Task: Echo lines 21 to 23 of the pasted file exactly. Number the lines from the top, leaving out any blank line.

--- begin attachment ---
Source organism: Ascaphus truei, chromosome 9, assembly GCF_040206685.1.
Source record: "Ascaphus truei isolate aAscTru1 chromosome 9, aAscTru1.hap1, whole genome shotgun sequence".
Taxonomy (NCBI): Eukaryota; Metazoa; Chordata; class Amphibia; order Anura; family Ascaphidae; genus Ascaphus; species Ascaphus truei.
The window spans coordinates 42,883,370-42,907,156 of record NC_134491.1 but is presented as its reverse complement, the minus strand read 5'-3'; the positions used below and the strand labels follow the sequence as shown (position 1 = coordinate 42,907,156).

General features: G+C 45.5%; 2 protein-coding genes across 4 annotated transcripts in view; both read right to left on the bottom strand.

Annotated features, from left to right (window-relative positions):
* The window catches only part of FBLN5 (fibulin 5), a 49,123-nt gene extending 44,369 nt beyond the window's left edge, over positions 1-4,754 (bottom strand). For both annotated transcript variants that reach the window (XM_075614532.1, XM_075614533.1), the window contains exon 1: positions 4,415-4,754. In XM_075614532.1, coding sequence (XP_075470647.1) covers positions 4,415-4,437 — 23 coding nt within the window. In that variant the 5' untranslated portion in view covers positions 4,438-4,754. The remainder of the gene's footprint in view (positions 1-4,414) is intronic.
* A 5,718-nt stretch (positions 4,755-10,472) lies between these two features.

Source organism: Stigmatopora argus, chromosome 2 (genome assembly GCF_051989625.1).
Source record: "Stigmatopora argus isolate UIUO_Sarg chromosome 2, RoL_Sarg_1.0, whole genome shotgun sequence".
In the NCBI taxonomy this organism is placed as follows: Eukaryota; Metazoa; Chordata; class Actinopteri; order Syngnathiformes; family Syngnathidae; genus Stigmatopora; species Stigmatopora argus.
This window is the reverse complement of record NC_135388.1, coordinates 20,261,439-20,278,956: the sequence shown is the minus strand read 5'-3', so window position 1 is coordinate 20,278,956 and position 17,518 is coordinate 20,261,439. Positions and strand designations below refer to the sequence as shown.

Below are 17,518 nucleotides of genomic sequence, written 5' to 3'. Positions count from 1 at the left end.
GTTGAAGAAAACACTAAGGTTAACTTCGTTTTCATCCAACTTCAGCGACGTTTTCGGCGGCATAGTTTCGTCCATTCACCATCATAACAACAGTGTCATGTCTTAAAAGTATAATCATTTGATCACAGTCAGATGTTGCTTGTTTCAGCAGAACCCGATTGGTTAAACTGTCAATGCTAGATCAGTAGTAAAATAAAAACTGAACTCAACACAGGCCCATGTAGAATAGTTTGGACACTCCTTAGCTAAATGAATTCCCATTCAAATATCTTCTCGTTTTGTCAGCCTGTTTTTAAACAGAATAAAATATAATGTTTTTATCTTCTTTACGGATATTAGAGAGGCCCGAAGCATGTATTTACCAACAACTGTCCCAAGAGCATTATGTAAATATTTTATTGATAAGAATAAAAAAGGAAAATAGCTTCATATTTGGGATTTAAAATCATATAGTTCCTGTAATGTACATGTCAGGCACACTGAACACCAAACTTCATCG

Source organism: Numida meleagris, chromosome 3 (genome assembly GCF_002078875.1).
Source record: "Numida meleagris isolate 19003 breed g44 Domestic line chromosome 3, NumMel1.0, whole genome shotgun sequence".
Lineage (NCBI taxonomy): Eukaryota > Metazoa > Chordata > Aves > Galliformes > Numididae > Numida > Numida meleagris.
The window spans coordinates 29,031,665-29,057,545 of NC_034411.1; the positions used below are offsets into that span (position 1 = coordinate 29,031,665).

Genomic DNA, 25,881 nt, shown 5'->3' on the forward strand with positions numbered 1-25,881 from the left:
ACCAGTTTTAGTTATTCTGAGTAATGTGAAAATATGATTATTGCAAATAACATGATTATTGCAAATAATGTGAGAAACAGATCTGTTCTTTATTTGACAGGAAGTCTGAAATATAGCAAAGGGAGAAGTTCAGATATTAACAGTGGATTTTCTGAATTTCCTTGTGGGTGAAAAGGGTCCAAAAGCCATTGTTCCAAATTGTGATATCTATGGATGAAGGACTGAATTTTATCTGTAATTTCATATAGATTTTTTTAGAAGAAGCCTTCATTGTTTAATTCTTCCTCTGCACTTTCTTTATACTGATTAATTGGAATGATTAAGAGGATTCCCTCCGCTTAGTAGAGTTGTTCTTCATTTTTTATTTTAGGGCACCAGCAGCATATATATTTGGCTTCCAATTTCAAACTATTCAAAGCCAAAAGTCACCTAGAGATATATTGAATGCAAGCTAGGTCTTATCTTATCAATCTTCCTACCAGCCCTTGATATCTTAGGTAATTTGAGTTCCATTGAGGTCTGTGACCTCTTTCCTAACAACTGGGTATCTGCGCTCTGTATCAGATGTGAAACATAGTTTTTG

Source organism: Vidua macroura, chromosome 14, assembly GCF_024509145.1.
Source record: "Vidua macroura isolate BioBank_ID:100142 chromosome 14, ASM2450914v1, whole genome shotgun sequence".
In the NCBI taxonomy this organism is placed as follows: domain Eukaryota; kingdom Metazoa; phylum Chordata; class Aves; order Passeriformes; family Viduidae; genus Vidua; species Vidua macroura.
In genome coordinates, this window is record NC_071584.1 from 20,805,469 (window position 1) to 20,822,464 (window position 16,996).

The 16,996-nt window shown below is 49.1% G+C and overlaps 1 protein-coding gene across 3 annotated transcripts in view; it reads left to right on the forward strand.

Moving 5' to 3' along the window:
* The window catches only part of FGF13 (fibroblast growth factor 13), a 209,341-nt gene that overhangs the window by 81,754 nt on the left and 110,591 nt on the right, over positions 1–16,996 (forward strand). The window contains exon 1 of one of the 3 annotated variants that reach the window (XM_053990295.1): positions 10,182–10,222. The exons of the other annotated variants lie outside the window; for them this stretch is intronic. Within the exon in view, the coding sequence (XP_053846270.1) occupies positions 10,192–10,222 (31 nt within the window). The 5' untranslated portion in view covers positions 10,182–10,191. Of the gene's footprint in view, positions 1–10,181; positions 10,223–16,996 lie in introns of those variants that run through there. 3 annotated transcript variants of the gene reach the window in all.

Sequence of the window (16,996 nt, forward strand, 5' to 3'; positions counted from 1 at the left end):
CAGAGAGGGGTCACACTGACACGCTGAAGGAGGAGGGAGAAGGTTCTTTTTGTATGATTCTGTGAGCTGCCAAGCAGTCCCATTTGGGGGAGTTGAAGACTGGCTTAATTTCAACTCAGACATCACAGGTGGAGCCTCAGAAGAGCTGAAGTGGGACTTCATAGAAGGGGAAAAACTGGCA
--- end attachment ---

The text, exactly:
Source organism: Vidua macroura, chromosome 14, assembly GCF_024509145.1.
Source record: "Vidua macroura isolate BioBank_ID:100142 chromosome 14, ASM2450914v1, whole genome shotgun sequence".
In the NCBI taxonomy this organism is placed as follows: domain Eukaryota; kingdom Metazoa; phylum Chordata; class Aves; order Passeriformes; family Viduidae; genus Vidua; species Vidua macroura.